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Pimco’s El-Erian Says U.S. Economic Setting ‘Terrifying’

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posted on Nov, 22 2011 @ 03:16 PM

Pacific Investment Management Co.’s Chief Executive Officer Mohamed A. El-Erian said U.S. economic conditions are “terrifying” as the nation struggles to recover from recession.

The odds of the U.S. returning to recession are as high as 50 percent, El-Erian said during an interview on Bloomberg Television’s “In the Loop” with Betty Liu. U.S. economic growth was worse than expected and congressional policy makers are gridlocked over what to do about the economy and the deficit, which risk exacerbating an already weak recovery, he said.

“We have less economic momentum than we thought we had and we have no policy momentum,” said El-Erian, who also serves as co-chief investment officer with Pimco founder Bill Gross at the world’s largest manager of bond funds.

“What’s most terrifying,” he said, “we are having this discussion about the risk of recession at a time when unemployment is already too high, at a time when a quarter of homeowners are underwater on their mortgages, at a time then the fiscal deficit is at 9 percent and at a time when interest rates are at zero.”

The economy in the U.S. expanded less than previously estimated in the third quarter, reflecting a drop in inventories that points to a pickup in growth as 2011 comes to a close.

Structural Issues

Gross domestic product climbed at a 2 percent annual rate from July through September, less than projected and down from a 2.5 percent prior estimate, revised Commerce Department figures showed today in Washington. The median forecast of 81 economists surveyed by Bloomberg News called for no revision.

I like this guy. You know why? It's not because he speaks gloom and doom, though admittedly it makes for interesting news. But because unlike most economists, El-Erian has peripheral vision. He is able to look at, or at least consider, factors and headwinds much more broadly than the immediate domestic issues and data at hand. For example here, he supports his views by way of citing high unemployment before a recession has officially set in, on the back of very low interest rates and high numbers of home owners underwater on their mortgages. I have also watched him in recent times speak about world economc developments more broadly and how these do and can potentially impact on the US economy. He looks beyond local data to build his forecasts and frame his opinions.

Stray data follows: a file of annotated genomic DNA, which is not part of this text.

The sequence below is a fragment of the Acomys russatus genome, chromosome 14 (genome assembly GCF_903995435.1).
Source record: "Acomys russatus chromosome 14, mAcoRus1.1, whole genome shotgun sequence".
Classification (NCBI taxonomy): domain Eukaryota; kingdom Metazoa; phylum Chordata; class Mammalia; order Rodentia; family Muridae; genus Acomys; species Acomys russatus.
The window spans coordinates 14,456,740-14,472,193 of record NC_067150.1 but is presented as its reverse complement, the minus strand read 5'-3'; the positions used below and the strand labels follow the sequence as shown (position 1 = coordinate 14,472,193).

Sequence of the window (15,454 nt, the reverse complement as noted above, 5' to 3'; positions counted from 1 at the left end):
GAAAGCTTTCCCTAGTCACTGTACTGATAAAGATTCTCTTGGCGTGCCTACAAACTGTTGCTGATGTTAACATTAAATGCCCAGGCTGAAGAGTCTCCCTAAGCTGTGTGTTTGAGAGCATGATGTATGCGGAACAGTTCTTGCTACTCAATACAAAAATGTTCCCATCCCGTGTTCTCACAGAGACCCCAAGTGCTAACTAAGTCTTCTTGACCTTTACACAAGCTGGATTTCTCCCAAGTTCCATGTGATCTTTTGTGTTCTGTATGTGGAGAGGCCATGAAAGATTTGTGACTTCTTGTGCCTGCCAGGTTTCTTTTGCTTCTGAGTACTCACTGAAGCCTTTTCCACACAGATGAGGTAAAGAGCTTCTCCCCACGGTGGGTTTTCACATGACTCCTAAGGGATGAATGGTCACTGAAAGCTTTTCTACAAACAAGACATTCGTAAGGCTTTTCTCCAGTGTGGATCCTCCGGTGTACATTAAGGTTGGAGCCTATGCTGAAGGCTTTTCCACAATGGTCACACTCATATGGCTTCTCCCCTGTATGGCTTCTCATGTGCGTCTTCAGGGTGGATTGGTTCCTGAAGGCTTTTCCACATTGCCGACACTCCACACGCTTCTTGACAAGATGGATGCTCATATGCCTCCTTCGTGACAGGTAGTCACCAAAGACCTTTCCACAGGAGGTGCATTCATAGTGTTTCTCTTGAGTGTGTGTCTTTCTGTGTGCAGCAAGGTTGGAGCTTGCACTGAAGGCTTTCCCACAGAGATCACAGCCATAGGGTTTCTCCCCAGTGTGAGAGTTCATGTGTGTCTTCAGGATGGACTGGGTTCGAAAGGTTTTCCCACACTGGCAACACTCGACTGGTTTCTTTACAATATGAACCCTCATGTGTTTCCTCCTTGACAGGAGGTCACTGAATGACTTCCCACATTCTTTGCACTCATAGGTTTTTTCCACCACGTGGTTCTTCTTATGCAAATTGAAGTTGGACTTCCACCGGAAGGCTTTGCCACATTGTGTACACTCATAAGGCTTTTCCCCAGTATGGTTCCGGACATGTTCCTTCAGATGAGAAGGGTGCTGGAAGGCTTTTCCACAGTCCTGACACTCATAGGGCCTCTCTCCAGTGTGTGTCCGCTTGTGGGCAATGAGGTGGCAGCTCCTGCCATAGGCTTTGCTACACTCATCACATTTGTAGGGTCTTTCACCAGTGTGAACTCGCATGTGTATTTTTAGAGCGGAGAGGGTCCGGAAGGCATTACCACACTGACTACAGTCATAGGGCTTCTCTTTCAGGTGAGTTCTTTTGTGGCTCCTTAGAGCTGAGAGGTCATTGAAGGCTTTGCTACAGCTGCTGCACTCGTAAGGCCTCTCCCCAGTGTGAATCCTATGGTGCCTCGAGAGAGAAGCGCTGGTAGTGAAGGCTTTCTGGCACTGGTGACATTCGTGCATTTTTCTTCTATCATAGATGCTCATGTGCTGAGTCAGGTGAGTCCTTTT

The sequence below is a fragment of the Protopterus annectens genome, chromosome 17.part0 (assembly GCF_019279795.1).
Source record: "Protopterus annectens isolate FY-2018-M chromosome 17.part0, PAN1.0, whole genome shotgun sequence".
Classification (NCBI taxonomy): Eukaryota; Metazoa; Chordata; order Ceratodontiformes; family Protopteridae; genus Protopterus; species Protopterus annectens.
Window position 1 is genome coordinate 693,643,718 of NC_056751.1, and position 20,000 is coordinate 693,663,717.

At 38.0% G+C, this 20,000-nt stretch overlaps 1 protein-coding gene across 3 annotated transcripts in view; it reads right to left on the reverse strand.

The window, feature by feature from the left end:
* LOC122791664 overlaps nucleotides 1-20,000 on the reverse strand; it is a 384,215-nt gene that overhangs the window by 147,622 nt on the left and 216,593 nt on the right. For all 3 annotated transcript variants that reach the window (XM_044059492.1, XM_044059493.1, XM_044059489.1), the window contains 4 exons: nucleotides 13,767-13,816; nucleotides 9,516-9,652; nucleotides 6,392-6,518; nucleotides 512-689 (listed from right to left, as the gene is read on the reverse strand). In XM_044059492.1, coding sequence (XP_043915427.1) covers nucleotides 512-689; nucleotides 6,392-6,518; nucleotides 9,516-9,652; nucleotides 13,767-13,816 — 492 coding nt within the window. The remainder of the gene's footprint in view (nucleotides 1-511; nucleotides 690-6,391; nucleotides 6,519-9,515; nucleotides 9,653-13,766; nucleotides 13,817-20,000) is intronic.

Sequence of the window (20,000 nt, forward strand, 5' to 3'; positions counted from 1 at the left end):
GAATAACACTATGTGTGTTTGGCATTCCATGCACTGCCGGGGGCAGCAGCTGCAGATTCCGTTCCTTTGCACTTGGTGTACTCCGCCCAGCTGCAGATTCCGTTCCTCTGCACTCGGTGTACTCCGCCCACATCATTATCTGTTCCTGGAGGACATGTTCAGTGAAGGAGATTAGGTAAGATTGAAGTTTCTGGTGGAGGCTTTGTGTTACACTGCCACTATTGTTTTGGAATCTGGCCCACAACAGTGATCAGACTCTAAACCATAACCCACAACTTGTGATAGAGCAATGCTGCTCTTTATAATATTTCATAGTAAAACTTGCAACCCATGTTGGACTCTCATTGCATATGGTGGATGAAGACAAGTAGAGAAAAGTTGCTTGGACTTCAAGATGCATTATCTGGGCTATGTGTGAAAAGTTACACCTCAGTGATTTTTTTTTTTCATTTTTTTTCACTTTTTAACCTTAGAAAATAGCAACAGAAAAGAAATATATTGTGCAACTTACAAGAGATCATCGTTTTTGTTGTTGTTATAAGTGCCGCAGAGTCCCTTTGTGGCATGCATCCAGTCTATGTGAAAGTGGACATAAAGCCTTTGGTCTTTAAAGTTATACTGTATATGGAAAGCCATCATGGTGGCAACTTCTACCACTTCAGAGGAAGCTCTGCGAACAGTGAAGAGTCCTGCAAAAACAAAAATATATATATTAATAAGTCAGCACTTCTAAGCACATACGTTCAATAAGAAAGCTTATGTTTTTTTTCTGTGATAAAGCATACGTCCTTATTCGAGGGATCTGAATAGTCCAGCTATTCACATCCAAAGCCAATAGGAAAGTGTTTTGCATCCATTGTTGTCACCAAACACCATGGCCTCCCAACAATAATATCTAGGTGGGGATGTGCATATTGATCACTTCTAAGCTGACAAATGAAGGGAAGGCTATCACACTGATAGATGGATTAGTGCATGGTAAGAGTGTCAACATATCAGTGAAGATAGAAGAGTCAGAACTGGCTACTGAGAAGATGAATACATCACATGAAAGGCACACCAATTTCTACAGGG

This is one chap that people, economists and governments should be listening to. He is often interviewed on Bloomberg and CNBC.
Btw it looks like US growth wasn't quite up to expectations going by the first of two GDP revisions isn't it? 0.5 per cent may not sound like much but when you consider the factors as El-Erian has outlined, and the anemic growth already, that half per cent makes up a big deal on overall economic impacts. That is what? A 20 per cent miss on expectations, from 2.5 to 2.0?

posted on Nov, 22 2011 @ 04:44 PM
Good read and a scary one too.
For anyone doubting what is down the road check out this link of banks that have gone bankrupt in the states.
Please check the year and you will see in 2011 there is a major major increase this year.
This cannot go on much longer I personal opinion here.
S&F to the OP.

Regards, Iwinder

posted on Nov, 22 2011 @ 04:50 PM
And we have the Bank of England saying there is a high risk of a high impact event as in 2008..

The high impact scenarios being bandied around in the UK include a break-up of the euro, a UK government debt default, or a financial institution failing.

Seems to me what is to come is all cut and dried now..

I hate the waiting..

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